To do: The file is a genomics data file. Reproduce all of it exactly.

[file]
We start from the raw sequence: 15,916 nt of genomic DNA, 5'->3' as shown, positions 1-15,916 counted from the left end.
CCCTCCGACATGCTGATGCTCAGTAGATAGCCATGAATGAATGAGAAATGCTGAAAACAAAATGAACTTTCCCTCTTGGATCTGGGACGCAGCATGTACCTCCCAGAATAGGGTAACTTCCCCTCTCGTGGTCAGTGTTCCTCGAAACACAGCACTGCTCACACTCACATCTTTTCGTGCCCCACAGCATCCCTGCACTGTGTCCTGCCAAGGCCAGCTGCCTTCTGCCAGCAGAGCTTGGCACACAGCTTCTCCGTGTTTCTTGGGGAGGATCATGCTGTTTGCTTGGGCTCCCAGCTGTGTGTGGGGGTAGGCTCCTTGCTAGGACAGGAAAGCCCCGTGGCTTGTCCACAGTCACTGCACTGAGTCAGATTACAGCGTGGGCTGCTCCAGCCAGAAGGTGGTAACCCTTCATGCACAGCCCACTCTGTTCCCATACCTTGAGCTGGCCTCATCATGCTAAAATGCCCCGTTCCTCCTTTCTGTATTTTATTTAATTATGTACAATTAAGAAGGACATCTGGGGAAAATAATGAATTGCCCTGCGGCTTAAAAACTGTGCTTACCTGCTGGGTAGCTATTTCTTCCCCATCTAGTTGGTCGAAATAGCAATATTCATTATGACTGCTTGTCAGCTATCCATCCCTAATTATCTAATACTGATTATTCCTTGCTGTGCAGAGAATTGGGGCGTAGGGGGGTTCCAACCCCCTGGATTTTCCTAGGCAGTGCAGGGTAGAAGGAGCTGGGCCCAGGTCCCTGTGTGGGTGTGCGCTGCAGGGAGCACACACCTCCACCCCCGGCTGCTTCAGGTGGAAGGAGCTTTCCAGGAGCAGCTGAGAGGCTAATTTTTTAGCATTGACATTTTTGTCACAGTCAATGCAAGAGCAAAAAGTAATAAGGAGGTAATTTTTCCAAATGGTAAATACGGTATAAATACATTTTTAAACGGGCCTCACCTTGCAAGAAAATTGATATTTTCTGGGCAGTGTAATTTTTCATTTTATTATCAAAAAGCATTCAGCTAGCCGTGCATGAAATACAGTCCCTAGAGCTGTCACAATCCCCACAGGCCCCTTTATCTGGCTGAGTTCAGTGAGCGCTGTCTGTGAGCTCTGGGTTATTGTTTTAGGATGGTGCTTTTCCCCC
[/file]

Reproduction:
We start from the raw sequence: 15,916 nt of genomic DNA, 5'->3' as shown, positions 1-15,916 counted from the left end.
CCCTCCGACATGCTGATGCTCAGTAGATAGCCATGAATGAATGAGAAATGCTGAAAACAAAATGAACTTTCCCTCTTGGATCTGGGACGCAGCATGTACCTCCCAGAATAGGGTAACTTCCCCTCTCGTGGTCAGTGTTCCTCGAAACACAGCACTGCTCACACTCACATCTTTTCGTGCCCCACAGCATCCCTGCACTGTGTCCTGCCAAGGCCAGCTGCCTTCTGCCAGCAGAGCTTGGCACACAGCTTCTCCGTGTTTCTTGGGGAGGATCATGCTGTTTGCTTGGGCTCCCAGCTGTGTGTGGGGGTAGGCTCCTTGCTAGGACAGGAAAGCCCCGTGGCTTGTCCACAGTCACTGCACTGAGTCAGATTACAGCGTGGGCTGCTCCAGCCAGAAGGTGGTAACCCTTCATGCACAGCCCACTCTGTTCCCATACCTTGAGCTGGCCTCATCATGCTAAAATGCCCCGTTCCTCCTTTCTGTATTTTATTTAATTATGTACAATTAAGAAGGACATCTGGGGAAAATAATGAATTGCCCTGCGGCTTAAAAACTGTGCTTACCTGCTGGGTAGCTATTTCTTCCCCATCTAGTTGGTCGAAATAGCAATATTCATTATGACTGCTTGTCAGCTATCCATCCCTAATTATCTAATACTGATTATTCCTTGCTGTGCAGAGAATTGGGGCGTAGGGGGGTTCCAACCCCCTGGATTTTCCTAGGCAGTGCAGGGTAGAAGGAGCTGGGCCCAGGTCCCTGTGTGGGTGTGCGCTGCAGGGAGCACACACCTCCACCCCCGGCTGCTTCAGGTGGAAGGAGCTTTCCAGGAGCAGCTGAGAGGCTAATTTTTTAGCATTGACATTTTTGTCACAGTCAATGCAAGAGCAAAAAGTAATAAGGAGGTAATTTTTCCAAATGGTAAATACGGTATAAATACATTTTTAAACGGGCCTCACCTTGCAAGAAAATTGATATTTTCTGGGCAGTGTAATTTTTCATTTTATTATCAAAAAGCATTCAGCTAGCCGTGCATGAAATACAGTCCCTAGAGCTGTCACAATCCCCACAGGCCCCTTTATCTGGCTGAGTTCAGTGAGCGCTGTCTGTGAGCTCTGGGTTATTGTTTTAGGATGGTGCTTTTCCCCC